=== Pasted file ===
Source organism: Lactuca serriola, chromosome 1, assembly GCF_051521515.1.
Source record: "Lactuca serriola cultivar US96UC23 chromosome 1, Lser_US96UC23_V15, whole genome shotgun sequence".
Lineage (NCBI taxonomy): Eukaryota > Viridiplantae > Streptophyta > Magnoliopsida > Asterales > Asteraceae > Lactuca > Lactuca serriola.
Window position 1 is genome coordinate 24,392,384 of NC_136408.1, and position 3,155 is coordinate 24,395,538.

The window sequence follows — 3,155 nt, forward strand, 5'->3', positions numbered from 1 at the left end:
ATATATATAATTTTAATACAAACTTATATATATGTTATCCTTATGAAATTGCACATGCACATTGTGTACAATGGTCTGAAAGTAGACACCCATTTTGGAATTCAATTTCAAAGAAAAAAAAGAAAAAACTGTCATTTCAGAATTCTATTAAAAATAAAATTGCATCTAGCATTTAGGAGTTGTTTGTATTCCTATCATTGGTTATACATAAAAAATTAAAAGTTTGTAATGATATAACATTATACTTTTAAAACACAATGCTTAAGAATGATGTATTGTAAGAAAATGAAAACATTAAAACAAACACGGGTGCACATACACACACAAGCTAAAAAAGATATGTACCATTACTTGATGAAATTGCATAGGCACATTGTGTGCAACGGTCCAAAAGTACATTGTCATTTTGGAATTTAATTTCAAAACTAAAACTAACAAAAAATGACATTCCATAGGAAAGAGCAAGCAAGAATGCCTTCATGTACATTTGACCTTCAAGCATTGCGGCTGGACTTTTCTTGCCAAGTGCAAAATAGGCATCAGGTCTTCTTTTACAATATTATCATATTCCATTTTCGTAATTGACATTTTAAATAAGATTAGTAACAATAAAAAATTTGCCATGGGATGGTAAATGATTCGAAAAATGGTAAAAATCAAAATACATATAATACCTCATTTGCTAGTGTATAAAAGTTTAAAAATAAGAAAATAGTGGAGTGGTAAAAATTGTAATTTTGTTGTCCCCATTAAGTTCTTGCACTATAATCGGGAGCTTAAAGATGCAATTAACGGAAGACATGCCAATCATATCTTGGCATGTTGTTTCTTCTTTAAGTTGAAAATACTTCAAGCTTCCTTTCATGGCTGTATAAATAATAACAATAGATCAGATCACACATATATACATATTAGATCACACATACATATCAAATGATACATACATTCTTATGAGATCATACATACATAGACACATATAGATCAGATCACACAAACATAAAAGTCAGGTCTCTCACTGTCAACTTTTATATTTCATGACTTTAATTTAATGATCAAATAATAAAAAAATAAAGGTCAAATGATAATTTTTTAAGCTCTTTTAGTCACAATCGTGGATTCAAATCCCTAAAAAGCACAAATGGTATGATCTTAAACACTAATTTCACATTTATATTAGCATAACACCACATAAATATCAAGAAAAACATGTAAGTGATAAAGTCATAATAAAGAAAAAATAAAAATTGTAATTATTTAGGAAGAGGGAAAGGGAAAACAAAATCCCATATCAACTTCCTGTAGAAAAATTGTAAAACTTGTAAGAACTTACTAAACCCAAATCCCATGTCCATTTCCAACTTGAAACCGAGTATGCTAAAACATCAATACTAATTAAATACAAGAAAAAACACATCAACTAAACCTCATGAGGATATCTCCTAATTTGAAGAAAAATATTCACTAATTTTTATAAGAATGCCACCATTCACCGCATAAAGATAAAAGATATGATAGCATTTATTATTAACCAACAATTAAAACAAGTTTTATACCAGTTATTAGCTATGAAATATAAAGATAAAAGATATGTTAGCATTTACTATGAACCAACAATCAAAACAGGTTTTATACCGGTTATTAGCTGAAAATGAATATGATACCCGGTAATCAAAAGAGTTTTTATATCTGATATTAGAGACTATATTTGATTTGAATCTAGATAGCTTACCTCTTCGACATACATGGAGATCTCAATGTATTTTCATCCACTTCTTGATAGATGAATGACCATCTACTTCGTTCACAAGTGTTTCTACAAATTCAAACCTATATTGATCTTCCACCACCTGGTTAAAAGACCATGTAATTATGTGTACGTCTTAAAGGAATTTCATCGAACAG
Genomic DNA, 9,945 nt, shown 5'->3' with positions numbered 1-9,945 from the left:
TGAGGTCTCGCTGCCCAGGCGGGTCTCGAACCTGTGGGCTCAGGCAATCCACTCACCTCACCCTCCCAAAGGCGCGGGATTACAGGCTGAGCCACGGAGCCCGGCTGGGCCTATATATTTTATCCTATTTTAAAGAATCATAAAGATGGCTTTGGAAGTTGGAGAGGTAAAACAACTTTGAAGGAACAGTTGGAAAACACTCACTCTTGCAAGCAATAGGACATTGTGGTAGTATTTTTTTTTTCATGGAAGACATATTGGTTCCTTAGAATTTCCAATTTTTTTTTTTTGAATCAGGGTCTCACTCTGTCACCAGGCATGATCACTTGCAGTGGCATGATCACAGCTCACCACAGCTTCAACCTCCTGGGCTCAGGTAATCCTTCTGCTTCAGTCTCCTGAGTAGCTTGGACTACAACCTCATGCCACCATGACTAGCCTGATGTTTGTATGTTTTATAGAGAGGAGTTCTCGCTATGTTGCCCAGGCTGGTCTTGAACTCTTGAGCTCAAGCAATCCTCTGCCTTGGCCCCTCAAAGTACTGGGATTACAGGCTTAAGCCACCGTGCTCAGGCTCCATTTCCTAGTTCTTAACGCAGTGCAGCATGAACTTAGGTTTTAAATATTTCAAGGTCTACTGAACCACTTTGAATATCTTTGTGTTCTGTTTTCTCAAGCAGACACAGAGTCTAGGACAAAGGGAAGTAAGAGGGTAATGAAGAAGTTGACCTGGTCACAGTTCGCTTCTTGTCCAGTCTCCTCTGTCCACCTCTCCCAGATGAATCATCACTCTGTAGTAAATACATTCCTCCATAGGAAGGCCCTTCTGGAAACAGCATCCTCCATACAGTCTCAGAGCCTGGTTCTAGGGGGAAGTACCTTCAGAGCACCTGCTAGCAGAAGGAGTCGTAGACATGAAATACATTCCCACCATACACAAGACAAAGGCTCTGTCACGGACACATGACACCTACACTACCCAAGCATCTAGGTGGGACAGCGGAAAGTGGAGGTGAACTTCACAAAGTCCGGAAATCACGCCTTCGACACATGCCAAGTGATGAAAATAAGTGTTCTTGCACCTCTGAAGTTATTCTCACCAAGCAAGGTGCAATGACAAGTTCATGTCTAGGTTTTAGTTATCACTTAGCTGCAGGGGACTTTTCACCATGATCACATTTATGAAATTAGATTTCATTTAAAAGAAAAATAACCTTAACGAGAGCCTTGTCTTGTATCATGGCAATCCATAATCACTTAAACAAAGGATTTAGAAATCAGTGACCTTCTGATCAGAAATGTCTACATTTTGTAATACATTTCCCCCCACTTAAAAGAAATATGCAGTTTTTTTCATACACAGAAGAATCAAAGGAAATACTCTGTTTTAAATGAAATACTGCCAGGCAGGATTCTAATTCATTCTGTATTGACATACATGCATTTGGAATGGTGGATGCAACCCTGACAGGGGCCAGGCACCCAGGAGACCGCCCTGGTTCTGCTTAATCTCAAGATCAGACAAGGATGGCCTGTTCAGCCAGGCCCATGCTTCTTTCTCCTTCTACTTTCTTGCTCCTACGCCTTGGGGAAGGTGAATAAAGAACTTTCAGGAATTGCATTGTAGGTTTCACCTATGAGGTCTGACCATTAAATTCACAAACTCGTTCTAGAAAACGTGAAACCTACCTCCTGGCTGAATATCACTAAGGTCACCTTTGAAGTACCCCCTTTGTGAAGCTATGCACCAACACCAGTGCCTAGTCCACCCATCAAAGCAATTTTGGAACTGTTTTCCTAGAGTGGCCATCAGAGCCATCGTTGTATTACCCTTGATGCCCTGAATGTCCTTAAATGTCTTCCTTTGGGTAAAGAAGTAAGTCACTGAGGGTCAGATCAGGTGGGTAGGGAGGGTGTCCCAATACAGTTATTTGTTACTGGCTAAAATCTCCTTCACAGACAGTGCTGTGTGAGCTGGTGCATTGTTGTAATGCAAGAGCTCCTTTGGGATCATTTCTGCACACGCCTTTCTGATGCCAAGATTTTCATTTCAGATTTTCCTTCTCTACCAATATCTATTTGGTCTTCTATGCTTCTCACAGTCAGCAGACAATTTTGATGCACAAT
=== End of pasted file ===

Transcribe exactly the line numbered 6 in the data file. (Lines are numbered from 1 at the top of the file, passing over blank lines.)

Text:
ATATATATAATTTTAATACAAACTTATATATATGTTATCCTTATGAAATTGCACATGCACATTGTGTACAATGGTCTGAAAGTAGACACCCATTTTGGAATTCAATTTCAAAGAAAAAAAAGAAAAAACTGTCATTTCAGAATTCTATTAAAAATAAAATTGCATCTAGCATTTAGGAGTTGTTTGTATTCCTATCATTGGTTATACATAAAAAATTAAAAGTTTGTAATGATATAACATTATACTTTTAAAACACAATGCTTAAGAATGATGTATTGTAAGAAAATGAAAACATTAAAACAAACACGGGTGCACATACACACACAAGCTAAAAAAGATATGTACCATTACTTGATGAAATTGCATAGGCACATTGTGTGCAACGGTCCAAAAGTACATTGTCATTTTGGAATTTAATTTCAAAACTAAAACTAACAAAAAATGACATTCCATAGGAAAGAGCAAGCAAGAATGCCTTCATGTACATTTGACCTTCAAGCATTGCGGCTGGACTTTTCTTGCCAAGTGCAAAATAGGCATCAGGTCTTCTTTTACAATATTATCATATTCCATTTTCGTAATTGACATTTTAAATAAGATTAGTAACAATAAAAAATTTGCCATGGGATGGTAAATGATTCGAAAAATGGTAAAAATCAAAATACATATAATACCTCATTTGCTAGTGTATAAAAGTTTAAAAATAAGAAAATAGTGGAGTGGTAAAAATTGTAATTTTGTTGTCCCCATTAAGTTCTTGCACTATAATCGGGAGCTTAAAGATGCAATTAACGGAAGACATGCCAATCATATCTTGGCATGTTGTTTCTTCTTTAAGTTGAAAATACTTCAAGCTTCCTTTCATGGCTGTATAAATAATAACAATAGATCAGATCACACATATATACATATTAGATCACACATACATATCAAATGATACATACATTCTTATGAGATCATACATACATAGACACATATAGATCAGATCACACAAACATAAAAGTCAGGTCTCTCACTGTCAACTTTTATATTTCATGACTTTAATTTAATGATCAAATAATAAAAAAATAAAGGTCAAATGATAATTTTTTAAGCTCTTTTAGTCACAATCGTGGATTCAAATCCCTAAAAAGCACAAATGGTATGATCTTAAACACTAATTTCACATTTATATTAGCATAACACCACATAAATATCAAGAAAAACATGTAAGTGATAAAGTCATAATAAAGAAAAAATAAAAATTGTAATTATTTAGGAAGAGGGAAAGGGAAAACAAAATCCCATATCAACTTCCTGTAGAAAAATTGTAAAACTTGTAAGAACTTACTAAACCCAAATCCCATGTCCATTTCCAACTTGAAACCGAGTATGCTAAAACATCAATACTAATTAAATACAAGAAAAAACACATCAACTAAACCTCATGAGGATATCTCCTAATTTGAAGAAAAATATTCACTAATTTTTATAAGAATGCCACCATTCACCGCATAAAGATAAAAGATATGATAGCATTTATTATTAACCAACAATTAAAACAAGTTTTATACCAGTTATTAGCTATGAAATATAAAGATAAAAGATATGTTAGCATTTACTATGAACCAACAATCAAAACAGGTTTTATACCGGTTATTAGCTGAAAATGAATATGATACCCGGTAATCAAAAGAGTTTTTATATCTGATATTAGAGACTATATTTGATTTGAATCTAGATAGCTTACCTCTTCGACATACATGGAGATCTCAATGTATTTTCATCCACTTCTTGATAGATGAATGACCATCTACTTCGTTCACAAGTGTTTCTACAAATTCAAACCTATATTGATCTTCCACCACCTGGTTAAAAGACCATGTAATTATGTGTACGTCTTAAAGGAATTTCATCGAACAG